Posted by:10 April, 2012
How best should a council react when faced with a jobs crisis affecting thousands of its young people? Cllr Ann Steward, cabinet member for economic development at Norfolk CC explains how her local authority is rising to the challenge.
We are proud that Norfolk is known as a beautiful place to live and work in and home to a string of world class businesses including Lotus, Aviva and Virgin Money. But the recession has hit home here as elsewhere, and with some of the most deprived areas in the country - in places such as Norwich and Great Yarmouth - and issues of rural deprivation, our Cabinet was clear about the need for leadership and bold action when planning for 2012/13.
Prudently we had already identified sufficient savings to freeze council tax for a second year, so we seized on the Government’s cash incentive to create a welcome one-off funding opportunity worth £8.6m.
Of course, we could have played safe and saved the money for another time. With darker economic storm clouds ahead of local government that was certainly something we thought about. However, the rising numbers of jobless young people and the % of Neets in Norfolk over the last three years (from 5.6% in December 2009, to an above the national average 7.0% in December 2011) was more than enough to convince us to use the funds to invest more in their futures now.
So we have agreed a package of measures costing almost £4.5m which will give jobs hope to more than 500 people in the next two years and support our wider Economic Growth Strategy for Norfolk .
We want to drive up the numbers of apprenticeships across the county by supporting local businesses to engage with apprenticeships as a valuable method of recruitment. We have a Norfolk Apprenticeship Strategy Group that brings together key partners who will deliver the wider apprenticeship strategy for all age groups and be advisors. Their objective is to increase the number of apprenticeships in Norfolk year on year and our new initiative will strongly support this.
Through our extra investment, we plan to fund the creation of 400 apprenticeships in key sectors through the partnership of apprenticeship providers and local employers. We want our young people to be able to compete for jobs in sectors which are currently important in Norfolk as well as growth sectors for the county - such as energy. Our authority will create another 81 apprenticeships in the Norfolk branches of our Norse Group, which has interests in building and grounds maintenance, the care sector and professional surveying, engineering and accounting.
But this isn’t just about increasing the numbers and types of apprenticeships available, we need our young people to gain apprenticeships appropriate to the levels of skills they currently have that also give them opportunities to develop and move forward. We aim to support the creation of Level 2 apprenticeships for our priority groups aligned with the creation of higher level apprenticeships supported by national funding.
In addition, for these young people, some of whom will be leaving our care, we are putting in place a robust package of pre-apprenticeship support. That way, those who need a bit of extra help can be properly guided towards a longer term goal of an apprenticeship if that is what works best for them.
This extra support will focus on key literacy and numeracy skills and help tackle some of the more entrenched barriers to work. It’s not a ‘one size fits all’ package. We will tailor each support package to the individual concerned taking into account their personal situation and creating a structured pathway to an apprenticeship as the end goal. Of course, matching interested young people with the right employer will need to be an essential ingredient in every case.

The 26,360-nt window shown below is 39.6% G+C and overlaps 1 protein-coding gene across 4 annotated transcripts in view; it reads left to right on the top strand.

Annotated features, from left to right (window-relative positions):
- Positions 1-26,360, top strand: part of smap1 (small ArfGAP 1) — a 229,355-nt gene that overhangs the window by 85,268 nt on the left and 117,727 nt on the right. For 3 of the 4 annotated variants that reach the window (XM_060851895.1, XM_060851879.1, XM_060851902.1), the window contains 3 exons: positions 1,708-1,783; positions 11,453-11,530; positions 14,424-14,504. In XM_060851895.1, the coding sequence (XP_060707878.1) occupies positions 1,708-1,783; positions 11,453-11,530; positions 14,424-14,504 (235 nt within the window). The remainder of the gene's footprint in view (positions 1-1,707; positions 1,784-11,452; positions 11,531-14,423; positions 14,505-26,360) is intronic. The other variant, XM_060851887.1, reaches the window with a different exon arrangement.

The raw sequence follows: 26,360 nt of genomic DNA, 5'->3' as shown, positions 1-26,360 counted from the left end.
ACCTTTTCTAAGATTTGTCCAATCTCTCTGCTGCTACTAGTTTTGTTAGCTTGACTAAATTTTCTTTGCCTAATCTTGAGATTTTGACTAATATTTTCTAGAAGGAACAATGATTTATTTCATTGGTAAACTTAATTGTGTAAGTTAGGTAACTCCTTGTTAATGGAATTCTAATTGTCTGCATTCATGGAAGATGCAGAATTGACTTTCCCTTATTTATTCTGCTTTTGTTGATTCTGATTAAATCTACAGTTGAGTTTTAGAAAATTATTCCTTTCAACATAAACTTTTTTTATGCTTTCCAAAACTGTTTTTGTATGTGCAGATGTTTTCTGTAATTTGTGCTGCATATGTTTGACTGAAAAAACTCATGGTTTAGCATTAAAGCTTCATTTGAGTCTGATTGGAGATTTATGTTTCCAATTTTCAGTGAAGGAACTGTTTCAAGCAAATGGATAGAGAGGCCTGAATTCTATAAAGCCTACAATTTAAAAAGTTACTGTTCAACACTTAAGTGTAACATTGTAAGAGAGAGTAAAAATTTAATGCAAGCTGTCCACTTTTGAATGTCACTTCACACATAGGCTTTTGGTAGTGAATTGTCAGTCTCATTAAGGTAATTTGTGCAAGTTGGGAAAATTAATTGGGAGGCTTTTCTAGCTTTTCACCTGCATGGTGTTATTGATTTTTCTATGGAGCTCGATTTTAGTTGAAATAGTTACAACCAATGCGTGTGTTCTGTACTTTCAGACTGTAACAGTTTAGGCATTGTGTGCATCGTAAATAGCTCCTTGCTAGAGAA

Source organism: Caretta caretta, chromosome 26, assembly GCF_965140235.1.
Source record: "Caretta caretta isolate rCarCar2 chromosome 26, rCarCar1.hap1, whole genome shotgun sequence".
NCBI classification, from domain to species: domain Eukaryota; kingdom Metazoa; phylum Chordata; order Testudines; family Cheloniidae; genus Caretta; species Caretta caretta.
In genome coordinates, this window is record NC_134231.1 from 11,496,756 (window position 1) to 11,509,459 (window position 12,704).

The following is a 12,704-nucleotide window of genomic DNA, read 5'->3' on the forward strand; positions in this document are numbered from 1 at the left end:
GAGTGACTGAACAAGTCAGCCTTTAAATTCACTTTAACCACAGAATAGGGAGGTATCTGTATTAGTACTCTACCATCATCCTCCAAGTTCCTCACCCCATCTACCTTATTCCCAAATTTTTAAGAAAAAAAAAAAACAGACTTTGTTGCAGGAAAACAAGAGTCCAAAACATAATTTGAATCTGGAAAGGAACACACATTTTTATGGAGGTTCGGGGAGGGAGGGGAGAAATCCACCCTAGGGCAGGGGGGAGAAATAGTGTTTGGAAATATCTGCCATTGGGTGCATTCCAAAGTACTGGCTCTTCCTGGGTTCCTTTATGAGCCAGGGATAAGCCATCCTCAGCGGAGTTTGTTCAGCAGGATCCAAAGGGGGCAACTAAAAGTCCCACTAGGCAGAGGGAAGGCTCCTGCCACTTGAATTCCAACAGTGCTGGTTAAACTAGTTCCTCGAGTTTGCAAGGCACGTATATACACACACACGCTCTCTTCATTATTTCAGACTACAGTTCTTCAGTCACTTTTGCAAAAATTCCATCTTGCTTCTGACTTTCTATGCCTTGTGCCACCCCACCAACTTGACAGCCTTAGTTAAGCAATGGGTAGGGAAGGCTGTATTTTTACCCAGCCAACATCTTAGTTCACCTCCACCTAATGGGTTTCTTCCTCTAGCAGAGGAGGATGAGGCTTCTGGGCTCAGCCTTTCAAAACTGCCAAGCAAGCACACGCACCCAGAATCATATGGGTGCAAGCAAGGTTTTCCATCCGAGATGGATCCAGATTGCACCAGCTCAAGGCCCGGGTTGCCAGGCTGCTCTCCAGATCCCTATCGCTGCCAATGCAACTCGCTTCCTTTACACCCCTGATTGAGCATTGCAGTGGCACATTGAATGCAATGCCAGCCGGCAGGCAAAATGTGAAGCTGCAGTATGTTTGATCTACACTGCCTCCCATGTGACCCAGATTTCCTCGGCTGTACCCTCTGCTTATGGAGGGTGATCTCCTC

We are also working to engage local SMEs who don’t currently recruit apprentices so that, among other things we can help dispel or tackle concerns or myths about the red tape and difficulties surrounding apprenticeship recruitment. We will use some of our funding to create wage incentives that can incentivise employers who may consider the expense of an apprentice to be prohibitive. There are many smaller businesses in Norfolk who could provide valuable apprenticeships but who might feel the associated financial costs and time commitments relating to an apprenticeship are too high. Apprenticeship becomes a far more viable option, if we support them to meet some of these costs.
Engaging and working alongside local businesses in such a practical way and investing to make some £3m available for SMEs means those prepared to invest in Norfolk’s young people can be helped to do so now, and in the longer term.
We are matching this work with a comprehensive marketing and educational campaign about the value of apprenticeships and their importance to future of our country’s economy.
With funding confirmed we are moving forward fast and hope to have the first apprenticeships in place by late summer.
Working across council departments is essential to bring together experience around important economic sectors and unemployment with knowledge of children’s services and the young people in care agenda to make sure we have designed a programme which will fit the needs of young people, and our vital local businesses.
Cllr Ann Steward (Con), Norfolk CC
For more information about the Norfolk apprenticeship initiative, contact email@example.com
Share your scheme
Does your council have an example of best practice you can share with your counterparts in other local authorities?
Get in contact now and tell me about them
From The Little Things
LGC’s blog series from local councils on the schemes that make a real difference to their community. Best practice examples from councils for councils.